2. Consciousness of spiritual struggle. "Struggle" does not correctly describe all fellowship with God, as we may see from Jacob's own experience. When he first left home he saw the heavenly ladder at Bethel, and had a sweet assurance of God's love and protection; but now twenty years have elapsed he goes through this scene of darkness and struggle and weeping. This is not what many would have expected. They demand that religious experience should always begin with agony over sin. But it does not. Children may know nothing of the agony of soul, yet they may know the reality of prayer. By the foolish expectations of some Christians, they are tempted to persuade themselves that they have known what they never did know, or else to regard the devotion of their childhood as sentimental and unreal. Why should they not heed the angels of Bethel first, and have the agony of Jabbok twenty years after, as Jacob did? But, sooner or later, most devout men know something of struggle, when the darker problems of life and its more terrible issues face them; yet, although in their later years they have to fight with doubts which did not trouble them once, they have no reason on that account to suspect the reality of their earlier religious life. It was not Bethel's pleasant dream, but Jabbok's dreadful struggle, that transformed Jacob into a prince.

3. Victory through the Divine goodness. Observe the change in the attitude of Jacob. At first the angels "met him" as if coming out of Seir, to remind and rebuke him of sin. He began with struggle, but ended in supplication. The end of all wrestling with God is not to conquer him, but to conquer self; e.g. one assailed by intellectual doubts finds rest, not in the solution of the difficulty, but in trust in him whose "greatness is unsearchable;" another troubled by the conviction of sin wins peace by confessing sin, not by disproving the charges of conscience. The consciousness and acknowledgment of weakness is our power, "weeping" is our eloquence; and they who come with the supplication, "I will not let thee go, except thou bless me," by their strength have power with God.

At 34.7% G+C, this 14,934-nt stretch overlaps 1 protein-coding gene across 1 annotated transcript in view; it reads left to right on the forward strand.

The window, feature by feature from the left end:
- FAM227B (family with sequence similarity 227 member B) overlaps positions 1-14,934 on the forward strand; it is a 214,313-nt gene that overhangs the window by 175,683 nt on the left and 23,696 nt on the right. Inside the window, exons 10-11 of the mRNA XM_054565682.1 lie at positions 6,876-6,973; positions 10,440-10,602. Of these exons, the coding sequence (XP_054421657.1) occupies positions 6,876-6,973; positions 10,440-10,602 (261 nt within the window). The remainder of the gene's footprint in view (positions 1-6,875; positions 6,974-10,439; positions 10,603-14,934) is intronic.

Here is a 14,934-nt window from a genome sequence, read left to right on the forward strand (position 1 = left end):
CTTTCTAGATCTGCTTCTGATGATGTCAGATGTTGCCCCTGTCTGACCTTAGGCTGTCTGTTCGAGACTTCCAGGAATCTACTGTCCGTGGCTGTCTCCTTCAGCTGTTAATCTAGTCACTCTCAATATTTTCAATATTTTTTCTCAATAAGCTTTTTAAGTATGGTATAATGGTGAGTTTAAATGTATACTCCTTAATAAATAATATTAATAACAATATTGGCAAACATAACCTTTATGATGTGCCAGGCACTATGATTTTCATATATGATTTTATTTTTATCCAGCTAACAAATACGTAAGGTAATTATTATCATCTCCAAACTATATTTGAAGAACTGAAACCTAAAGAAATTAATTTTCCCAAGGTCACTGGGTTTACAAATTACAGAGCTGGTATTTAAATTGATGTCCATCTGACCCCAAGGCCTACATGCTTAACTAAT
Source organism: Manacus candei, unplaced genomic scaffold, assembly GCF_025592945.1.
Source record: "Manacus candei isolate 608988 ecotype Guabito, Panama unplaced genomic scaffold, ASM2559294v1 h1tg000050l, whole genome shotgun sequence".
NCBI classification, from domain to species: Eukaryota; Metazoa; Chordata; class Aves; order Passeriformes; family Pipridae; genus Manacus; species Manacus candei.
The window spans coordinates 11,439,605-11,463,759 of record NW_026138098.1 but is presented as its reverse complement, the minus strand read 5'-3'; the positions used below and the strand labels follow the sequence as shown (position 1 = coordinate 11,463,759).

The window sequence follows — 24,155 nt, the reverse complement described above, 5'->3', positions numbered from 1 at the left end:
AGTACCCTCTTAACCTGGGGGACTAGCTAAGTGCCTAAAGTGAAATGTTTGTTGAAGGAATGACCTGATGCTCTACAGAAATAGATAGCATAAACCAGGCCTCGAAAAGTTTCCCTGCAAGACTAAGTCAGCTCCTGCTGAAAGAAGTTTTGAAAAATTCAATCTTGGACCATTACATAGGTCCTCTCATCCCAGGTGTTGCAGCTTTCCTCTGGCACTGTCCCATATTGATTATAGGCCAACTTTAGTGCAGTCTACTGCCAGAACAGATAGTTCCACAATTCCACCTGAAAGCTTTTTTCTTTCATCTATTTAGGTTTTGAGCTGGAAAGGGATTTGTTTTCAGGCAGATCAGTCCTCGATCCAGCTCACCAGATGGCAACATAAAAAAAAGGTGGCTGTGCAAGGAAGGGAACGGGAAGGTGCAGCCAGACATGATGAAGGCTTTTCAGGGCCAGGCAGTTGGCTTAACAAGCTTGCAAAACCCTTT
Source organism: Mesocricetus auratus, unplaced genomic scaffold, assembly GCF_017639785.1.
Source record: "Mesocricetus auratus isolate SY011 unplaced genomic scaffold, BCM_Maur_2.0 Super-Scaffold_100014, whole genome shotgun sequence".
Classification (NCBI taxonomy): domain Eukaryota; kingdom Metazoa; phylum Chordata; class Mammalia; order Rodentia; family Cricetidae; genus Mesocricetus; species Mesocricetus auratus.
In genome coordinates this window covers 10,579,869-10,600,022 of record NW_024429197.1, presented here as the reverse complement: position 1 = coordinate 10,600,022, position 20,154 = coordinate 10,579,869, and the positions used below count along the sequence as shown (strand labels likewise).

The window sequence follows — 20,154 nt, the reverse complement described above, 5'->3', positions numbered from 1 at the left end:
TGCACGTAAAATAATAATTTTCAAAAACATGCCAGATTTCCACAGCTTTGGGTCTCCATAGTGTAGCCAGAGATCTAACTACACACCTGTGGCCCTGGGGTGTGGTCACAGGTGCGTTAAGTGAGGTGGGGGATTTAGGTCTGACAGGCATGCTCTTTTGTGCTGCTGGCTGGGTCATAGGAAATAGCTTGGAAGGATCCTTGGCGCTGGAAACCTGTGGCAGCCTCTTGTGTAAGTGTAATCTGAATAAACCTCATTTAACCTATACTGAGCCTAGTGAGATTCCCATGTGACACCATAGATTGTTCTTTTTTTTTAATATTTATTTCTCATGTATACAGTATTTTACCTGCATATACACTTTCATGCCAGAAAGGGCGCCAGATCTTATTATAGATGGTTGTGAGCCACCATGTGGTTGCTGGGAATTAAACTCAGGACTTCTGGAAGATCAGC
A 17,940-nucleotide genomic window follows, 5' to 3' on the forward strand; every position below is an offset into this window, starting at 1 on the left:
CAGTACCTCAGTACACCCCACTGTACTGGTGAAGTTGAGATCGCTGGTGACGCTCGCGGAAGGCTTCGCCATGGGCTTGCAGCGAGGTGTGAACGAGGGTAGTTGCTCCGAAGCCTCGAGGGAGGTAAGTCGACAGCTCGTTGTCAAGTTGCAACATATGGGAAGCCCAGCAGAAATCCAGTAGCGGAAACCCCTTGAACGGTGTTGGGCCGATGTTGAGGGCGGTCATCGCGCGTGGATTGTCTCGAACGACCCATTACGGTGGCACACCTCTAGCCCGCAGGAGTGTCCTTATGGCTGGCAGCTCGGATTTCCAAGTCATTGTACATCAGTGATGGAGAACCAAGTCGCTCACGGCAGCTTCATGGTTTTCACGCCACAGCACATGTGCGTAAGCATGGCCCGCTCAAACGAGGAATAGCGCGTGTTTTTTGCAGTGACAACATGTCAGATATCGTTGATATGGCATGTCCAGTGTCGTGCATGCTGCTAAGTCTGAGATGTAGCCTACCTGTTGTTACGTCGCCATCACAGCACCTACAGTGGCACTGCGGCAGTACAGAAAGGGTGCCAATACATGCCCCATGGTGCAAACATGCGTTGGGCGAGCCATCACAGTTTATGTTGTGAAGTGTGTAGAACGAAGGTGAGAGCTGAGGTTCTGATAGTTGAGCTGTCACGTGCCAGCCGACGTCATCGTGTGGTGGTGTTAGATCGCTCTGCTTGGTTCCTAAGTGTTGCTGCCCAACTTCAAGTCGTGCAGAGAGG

III. THE ISSUES OF WRESTLING WITH GOD. See what Jacob won. 1. Knowledge of God. He knew him as "the Lord of hosts," with power to rule Esau and others, and as "Jehovah," who would fulfill his covenant promise. He was nearer to God now than ever. Before this he had been at Beth-el, "the house of God ;" but now he was at Peniel he saw "the face of God."

2. Change in character. No longer Jacob (supplanter), but Israel (prince). Before this he sought Divine ends by human means, but never after. In the presence of things eternal, things temporal faded away; and in the light of God's countenance he became sincere and transparent. "Beholding as in a glass the glory of the Lord, we are changed into the same image," etc.

3. Delight in prayer. When an old man he blessed his sons, having faith to foresee their future, and power in prayer to win their blessings. The priesthood of Christians on earth has yet to be realized in the fullness of its power. If only the Church had the spirit of supplication which Jacob had when he cried, "I will not let thee go, except thou bless me," there would come a wave of spiritual influence over the world which would cover the bare rocks of skepticism, and sing a paean of victory over the dreary wastes of sin. "By his strength" may the Church have "power with God"! - A.R.

And by his strength he had power with God.